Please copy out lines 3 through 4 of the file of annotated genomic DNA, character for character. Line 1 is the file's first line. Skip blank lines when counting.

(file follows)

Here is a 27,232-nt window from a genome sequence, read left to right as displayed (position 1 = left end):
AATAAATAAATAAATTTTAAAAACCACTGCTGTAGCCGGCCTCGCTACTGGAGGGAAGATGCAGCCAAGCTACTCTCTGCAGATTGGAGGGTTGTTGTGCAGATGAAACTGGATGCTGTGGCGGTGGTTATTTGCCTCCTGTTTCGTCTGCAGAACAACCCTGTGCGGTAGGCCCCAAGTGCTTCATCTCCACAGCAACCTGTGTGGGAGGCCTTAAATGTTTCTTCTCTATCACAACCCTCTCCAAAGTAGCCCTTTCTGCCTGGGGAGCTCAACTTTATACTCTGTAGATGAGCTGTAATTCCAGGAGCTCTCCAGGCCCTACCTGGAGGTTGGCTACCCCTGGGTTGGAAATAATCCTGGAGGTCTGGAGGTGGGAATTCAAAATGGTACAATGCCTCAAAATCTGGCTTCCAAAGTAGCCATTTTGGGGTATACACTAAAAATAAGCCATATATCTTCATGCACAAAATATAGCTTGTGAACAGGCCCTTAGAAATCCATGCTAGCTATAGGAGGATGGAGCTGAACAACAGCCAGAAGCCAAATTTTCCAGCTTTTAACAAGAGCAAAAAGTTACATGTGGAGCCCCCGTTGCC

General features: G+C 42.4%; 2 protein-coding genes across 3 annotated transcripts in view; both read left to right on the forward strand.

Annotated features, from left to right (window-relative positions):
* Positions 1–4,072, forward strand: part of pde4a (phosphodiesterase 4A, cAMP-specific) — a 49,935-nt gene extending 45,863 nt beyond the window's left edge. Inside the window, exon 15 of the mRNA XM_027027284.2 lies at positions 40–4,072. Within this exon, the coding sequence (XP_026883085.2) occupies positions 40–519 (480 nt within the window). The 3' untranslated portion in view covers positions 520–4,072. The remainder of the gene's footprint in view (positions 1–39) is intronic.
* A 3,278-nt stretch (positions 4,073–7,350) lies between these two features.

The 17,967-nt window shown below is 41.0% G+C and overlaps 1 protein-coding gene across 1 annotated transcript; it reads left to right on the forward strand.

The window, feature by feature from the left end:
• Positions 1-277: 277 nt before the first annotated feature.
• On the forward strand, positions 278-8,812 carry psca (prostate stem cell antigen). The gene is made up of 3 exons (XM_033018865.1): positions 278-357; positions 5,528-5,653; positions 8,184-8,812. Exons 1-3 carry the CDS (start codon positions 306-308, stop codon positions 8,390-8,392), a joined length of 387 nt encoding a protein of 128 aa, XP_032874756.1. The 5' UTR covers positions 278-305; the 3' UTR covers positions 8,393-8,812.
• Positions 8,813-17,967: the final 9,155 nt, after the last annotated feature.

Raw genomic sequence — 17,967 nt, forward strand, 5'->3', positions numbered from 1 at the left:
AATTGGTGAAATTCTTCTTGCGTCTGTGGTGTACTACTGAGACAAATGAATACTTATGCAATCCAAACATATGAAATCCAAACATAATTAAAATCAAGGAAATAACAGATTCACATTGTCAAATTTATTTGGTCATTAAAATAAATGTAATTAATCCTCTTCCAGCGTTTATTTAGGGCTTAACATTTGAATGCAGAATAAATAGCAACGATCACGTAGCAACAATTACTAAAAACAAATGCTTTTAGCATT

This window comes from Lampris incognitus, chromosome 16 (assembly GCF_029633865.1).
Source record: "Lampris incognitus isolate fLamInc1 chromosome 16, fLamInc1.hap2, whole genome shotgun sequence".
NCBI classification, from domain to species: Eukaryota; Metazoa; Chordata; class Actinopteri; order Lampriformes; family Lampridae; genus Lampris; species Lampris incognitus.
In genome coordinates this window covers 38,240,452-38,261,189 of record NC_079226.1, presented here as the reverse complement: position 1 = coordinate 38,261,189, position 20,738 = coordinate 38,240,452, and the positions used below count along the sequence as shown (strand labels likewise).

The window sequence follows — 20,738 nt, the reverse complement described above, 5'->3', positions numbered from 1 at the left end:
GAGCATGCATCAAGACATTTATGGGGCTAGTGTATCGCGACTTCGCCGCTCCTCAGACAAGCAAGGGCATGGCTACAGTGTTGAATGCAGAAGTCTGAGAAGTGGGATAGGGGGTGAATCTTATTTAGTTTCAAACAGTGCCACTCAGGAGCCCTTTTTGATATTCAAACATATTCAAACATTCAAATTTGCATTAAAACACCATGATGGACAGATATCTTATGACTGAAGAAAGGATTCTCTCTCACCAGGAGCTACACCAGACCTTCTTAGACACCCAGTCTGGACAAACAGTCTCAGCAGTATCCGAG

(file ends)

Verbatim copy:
General features: G+C 42.4%; 2 protein-coding genes across 3 annotated transcripts in view; both read left to right on the forward strand.

Annotated features, from left to right (window-relative positions):